Robin Hanson wrote:
> My proposal was designed to set aside your "it won't work" objections
> and see if a core of paternalism remained. Your concern that people
> won't choose to buy as much poverty insurance, police protection, or
> bills of rights as you think they aught seems exactly such a core of
> paternalism. Even when it seems workable, you don't want to let other
> folks make these choices for themselves.
My concern is not that people will voluntarily choose to forego these services, but rather that they will not be able to obtain them. You can only buy what someone is willing to sell.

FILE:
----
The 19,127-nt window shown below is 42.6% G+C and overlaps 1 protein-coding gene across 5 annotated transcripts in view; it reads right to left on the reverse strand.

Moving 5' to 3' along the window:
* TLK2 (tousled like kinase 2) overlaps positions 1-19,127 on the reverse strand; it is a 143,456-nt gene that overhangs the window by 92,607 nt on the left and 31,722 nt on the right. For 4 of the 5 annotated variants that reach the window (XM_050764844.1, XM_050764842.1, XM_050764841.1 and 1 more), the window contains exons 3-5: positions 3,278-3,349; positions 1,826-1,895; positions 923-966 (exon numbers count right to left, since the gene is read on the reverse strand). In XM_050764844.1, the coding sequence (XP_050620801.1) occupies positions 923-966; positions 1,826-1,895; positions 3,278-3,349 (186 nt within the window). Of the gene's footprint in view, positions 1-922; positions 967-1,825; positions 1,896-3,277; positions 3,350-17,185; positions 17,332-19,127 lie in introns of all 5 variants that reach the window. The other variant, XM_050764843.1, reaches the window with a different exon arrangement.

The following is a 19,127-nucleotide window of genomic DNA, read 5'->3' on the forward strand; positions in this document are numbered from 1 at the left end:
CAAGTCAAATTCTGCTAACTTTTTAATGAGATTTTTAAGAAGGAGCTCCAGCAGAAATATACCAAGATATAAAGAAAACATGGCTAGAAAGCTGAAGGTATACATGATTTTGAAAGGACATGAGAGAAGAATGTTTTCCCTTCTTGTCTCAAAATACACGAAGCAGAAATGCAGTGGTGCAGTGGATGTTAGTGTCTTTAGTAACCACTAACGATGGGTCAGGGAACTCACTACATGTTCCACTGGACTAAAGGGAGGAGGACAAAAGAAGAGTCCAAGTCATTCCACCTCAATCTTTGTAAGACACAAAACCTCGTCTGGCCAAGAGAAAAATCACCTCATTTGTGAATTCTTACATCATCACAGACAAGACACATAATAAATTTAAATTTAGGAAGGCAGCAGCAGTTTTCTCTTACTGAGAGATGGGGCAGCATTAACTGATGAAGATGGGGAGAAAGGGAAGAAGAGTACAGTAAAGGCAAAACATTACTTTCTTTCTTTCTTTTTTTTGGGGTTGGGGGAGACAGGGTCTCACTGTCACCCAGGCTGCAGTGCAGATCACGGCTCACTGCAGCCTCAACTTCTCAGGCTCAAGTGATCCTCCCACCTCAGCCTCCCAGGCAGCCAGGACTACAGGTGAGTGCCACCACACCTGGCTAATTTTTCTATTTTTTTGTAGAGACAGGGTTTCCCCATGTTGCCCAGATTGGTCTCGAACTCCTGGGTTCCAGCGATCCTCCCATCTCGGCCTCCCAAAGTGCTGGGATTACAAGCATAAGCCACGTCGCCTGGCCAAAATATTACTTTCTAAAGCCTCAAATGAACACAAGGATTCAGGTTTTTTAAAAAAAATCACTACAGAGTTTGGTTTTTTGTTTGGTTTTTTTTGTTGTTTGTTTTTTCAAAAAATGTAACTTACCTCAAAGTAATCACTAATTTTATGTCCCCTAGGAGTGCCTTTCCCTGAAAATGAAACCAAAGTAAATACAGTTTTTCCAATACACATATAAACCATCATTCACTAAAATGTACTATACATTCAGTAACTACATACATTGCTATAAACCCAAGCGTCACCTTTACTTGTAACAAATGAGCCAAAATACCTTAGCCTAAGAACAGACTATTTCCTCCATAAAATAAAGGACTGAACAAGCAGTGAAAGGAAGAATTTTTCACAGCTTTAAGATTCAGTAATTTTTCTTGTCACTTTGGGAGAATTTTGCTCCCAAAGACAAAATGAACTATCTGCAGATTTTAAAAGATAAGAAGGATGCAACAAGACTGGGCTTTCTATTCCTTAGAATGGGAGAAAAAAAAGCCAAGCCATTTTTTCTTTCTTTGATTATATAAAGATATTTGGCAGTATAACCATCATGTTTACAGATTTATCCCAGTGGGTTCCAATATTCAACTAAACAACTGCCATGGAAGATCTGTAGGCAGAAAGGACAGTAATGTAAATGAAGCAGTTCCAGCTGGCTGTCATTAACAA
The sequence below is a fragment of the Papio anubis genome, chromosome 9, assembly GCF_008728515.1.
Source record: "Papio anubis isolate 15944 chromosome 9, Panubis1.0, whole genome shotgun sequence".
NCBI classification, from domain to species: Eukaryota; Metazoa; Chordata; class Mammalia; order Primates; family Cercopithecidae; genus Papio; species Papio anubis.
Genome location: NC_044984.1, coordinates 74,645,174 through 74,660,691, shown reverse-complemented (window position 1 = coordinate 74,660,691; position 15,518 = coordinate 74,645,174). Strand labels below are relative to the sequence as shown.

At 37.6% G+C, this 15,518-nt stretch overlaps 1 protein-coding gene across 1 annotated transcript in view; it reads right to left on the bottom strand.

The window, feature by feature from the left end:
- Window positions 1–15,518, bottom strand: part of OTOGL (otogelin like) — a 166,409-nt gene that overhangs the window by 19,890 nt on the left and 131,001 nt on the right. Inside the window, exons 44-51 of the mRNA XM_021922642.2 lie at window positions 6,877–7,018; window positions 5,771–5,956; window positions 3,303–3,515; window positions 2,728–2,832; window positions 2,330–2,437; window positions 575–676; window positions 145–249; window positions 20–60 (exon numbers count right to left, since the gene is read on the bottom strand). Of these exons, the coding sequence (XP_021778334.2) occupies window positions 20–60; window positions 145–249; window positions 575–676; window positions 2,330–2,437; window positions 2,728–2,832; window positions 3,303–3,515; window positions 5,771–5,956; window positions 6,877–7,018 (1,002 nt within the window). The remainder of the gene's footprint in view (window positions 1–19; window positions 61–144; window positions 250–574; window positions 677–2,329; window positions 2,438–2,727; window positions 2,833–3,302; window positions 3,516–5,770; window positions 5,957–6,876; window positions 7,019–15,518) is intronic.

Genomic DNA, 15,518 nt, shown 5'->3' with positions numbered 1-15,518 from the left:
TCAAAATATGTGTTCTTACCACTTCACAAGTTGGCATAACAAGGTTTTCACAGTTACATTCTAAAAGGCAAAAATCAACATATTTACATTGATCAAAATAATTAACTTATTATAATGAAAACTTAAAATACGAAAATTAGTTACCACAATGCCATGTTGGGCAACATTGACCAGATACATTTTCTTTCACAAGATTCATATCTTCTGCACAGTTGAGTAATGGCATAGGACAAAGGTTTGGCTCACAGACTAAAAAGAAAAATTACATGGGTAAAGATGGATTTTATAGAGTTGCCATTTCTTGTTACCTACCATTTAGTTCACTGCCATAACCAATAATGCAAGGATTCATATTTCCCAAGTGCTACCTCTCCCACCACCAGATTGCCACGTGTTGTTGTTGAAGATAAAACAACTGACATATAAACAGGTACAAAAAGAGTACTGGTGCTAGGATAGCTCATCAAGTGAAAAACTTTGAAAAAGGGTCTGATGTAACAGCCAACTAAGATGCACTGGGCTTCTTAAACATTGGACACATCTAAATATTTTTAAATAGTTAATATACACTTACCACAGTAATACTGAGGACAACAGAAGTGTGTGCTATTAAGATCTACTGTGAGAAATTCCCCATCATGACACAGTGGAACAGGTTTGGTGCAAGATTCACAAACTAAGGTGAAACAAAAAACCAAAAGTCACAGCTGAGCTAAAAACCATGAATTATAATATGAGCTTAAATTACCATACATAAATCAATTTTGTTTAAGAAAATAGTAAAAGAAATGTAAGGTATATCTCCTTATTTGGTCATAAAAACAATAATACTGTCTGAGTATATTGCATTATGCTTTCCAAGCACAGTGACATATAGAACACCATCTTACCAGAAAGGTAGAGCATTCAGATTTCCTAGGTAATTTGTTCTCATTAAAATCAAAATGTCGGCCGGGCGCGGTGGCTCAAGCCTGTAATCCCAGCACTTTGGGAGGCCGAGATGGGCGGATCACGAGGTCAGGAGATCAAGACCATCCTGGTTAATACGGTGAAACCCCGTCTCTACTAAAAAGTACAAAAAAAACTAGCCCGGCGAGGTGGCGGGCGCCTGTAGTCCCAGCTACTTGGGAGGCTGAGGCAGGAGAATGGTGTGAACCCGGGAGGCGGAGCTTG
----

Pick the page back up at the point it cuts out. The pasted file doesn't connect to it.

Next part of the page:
Much of anarcho-capitalist theory rests on an implicit assumption that a market for law will work much like other markets, in that ordinary market forces will lead to companies offering whatever mix of services the public actually wants. I believe that what evidence we have, both historical and theoretical, does not support this theory. Instead, I expect that whatever private institutions are given the power to initiate the use of force will use this power to short-circuit market feedback to their own benefit.
Your proposal would address some of the problems with PPAs by ensuring that they do not simply band together and set up some kind of oligarchy. It did not address the more subtle ways that PPAs can use force to gain competitive advantages, or the other less obvious problems with such schemes. These problems are important, because they can easily lead to abuses just as bad as the government atrocities we are trying to avoid.
Billy Brown, MCSE+I